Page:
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If It's June, It Must Be Safety Month

The month of June has been dedicated nationally as “Safety Month”. We are encouraged to take precautions as the summer months kick in and our sense of adventure is heightened. Wear sunscreen! Use bug spray! Watch out for animals on the trails! Contain your fire! All of these things help keep us safe in the general community.

But what about our community at work?

At work we have a developed list of policies and procedures that reduce risk, but it is not the rules put in place that ensures our safety. These things are just tools. They are important and vital tools developed to sustain and create a safety culture, but tools nonetheless. Tools alone do not make a work community safe; the people that are committed to and dedicated to using those tools do.

According to the Sanctuary Organizational Model, when creating a safe community is discussed it is not limited to the physical environment. Sanctuary recognizes that safety is not an easy subject to define, and that there is more to safety than just removing trip hazards and eliminating risks. Sanctuary recognizes that to address safety in a community context, we have to ask ourselves questions regarding four different levels of safety:

• Physical Safety: Is the organization physically safe? How do you contribute to maintaining a safe physical environment?
• Psychological Safety: Are you safe regarding your thoughts and feelings? Do you allow others to feel safe with their thoughts or feelings?
• Moral Safety: Are you able to work in a way that falls in line with your personal beliefs and values? Can you do so while respecting others beliefs and values?
• Social Safety: Do we treat each other with respect and dignity? Do you feel free to express your thoughts and opinions? Are you willing to hear different perspectives?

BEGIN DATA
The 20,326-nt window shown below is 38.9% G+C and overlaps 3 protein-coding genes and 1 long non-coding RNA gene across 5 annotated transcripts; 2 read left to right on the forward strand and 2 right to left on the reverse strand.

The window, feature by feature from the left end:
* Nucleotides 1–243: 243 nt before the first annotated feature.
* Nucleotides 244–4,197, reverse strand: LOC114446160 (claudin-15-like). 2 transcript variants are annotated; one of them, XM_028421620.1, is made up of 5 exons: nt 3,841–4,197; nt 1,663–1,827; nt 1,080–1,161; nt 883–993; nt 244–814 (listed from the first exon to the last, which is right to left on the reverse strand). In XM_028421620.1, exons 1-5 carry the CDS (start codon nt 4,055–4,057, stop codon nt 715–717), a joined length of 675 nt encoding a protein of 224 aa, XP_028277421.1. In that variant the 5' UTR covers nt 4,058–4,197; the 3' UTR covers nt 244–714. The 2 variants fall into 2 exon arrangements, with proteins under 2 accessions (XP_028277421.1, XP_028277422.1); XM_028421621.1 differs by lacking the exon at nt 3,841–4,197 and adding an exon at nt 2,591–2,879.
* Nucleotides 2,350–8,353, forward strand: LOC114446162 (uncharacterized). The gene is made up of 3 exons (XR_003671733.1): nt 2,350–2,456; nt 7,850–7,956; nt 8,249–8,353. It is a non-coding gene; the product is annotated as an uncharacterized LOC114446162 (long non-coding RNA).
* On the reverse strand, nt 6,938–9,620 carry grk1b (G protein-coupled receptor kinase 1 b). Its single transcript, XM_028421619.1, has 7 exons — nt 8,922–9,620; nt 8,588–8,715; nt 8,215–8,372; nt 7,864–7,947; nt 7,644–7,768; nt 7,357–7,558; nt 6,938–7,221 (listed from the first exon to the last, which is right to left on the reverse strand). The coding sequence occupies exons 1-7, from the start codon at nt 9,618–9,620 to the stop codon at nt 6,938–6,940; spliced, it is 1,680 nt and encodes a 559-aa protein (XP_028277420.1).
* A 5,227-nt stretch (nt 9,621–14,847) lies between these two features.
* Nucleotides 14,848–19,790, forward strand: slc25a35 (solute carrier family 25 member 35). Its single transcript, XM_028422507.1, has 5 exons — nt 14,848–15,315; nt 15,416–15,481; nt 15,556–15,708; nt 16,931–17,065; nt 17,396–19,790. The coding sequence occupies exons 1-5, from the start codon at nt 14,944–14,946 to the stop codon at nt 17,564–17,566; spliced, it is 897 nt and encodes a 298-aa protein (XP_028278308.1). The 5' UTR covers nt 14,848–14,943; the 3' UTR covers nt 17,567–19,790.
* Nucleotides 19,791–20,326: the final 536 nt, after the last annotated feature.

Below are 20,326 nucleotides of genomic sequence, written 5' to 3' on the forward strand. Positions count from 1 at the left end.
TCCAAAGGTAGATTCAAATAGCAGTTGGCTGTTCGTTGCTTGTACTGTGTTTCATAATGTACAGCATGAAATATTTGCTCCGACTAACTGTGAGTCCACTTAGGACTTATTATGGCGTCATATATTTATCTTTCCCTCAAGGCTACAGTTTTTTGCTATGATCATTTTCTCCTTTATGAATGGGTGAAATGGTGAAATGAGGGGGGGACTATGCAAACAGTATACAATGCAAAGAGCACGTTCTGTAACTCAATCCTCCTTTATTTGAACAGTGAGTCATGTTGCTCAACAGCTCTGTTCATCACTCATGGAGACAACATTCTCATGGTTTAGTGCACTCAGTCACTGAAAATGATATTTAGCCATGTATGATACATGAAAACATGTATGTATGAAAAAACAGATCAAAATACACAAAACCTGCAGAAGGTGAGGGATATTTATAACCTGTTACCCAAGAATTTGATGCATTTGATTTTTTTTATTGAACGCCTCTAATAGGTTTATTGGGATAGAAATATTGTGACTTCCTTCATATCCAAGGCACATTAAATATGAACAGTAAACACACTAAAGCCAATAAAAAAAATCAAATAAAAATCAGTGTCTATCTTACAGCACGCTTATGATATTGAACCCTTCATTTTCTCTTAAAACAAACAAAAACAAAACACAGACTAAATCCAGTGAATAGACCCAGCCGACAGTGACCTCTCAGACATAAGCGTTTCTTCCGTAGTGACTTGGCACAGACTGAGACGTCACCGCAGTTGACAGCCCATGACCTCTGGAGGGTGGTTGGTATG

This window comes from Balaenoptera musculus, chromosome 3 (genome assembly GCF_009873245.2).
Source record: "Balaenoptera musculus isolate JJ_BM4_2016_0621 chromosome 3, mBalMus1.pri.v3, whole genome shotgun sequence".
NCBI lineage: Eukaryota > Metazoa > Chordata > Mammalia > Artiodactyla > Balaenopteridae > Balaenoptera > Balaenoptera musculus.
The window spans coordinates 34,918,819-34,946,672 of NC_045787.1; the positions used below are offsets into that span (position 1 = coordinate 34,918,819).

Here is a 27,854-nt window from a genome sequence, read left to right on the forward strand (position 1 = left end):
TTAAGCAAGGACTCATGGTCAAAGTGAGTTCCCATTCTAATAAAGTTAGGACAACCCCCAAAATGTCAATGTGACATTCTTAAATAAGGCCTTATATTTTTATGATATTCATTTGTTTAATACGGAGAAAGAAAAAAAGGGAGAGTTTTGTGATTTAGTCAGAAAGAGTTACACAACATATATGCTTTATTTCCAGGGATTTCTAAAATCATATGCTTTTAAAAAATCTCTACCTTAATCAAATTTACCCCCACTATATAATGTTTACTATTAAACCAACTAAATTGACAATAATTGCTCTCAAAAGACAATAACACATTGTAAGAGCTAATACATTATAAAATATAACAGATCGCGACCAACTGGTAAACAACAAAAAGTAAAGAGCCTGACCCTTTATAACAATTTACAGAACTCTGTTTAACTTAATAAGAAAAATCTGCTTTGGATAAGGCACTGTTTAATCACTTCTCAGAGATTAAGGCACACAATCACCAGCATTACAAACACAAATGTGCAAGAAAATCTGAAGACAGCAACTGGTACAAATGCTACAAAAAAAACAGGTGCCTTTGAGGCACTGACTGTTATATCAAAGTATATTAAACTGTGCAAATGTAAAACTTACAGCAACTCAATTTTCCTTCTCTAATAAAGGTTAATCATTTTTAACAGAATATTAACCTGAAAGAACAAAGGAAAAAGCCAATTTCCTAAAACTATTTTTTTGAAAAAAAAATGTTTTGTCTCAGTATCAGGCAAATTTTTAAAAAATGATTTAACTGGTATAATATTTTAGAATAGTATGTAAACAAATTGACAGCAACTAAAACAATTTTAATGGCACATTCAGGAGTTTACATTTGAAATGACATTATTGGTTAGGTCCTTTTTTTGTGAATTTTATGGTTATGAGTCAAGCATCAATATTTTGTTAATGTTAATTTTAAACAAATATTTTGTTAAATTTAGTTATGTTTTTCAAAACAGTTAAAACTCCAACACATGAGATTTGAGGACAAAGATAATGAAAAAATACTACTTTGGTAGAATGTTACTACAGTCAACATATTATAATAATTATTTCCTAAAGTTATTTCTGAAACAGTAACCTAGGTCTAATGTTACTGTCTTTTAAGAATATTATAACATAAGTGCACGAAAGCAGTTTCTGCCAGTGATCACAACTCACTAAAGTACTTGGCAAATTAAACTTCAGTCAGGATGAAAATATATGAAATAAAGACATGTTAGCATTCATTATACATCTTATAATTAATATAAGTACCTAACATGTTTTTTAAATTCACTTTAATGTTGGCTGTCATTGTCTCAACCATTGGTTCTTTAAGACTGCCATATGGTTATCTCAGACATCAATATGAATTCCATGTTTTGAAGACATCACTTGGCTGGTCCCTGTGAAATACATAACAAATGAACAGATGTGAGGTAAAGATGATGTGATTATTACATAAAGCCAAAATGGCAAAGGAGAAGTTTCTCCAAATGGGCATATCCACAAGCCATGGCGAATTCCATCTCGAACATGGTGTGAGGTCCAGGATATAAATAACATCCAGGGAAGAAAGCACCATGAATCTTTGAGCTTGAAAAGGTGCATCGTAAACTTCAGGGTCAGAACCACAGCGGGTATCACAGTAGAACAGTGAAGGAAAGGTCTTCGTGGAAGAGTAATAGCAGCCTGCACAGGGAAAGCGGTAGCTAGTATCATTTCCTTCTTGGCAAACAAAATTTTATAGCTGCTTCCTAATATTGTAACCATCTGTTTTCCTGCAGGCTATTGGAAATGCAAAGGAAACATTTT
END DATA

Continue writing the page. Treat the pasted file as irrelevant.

In order for a community to be safe we all must make the commitment to maintain a safe environment for ourselves, our co-workers, and the families we serve. The burden of responsibility falls on all of us as individuals as well as a group. Some simple ways we create safe environments are getting to know each other to strengthen our relationships so we can know what makes each other “tick”, or just improving our surroundings when we see something that needs improvement. Some of the more difficult tasks we are obligated to pay attention to in order to have a safe community are holding each other accountable and taking responsibility for ourselves when we don’t act in safe ways.

As we move towards Sanctuary certification, we will be provided tools and knowledge to help us create a safer environment for ourselves and the families we serve. But once again, the tools will just be tools. They will only be as useful as the people that choose to use them. And in the meantime maybe ask yourself, “With the knowledge I have; what am I doing to make sure I am providing a physically, psychologically, morally and socially safe environment to my community at work as well as in general?” Because knowledge is the first tool that we are all provided. Use it well.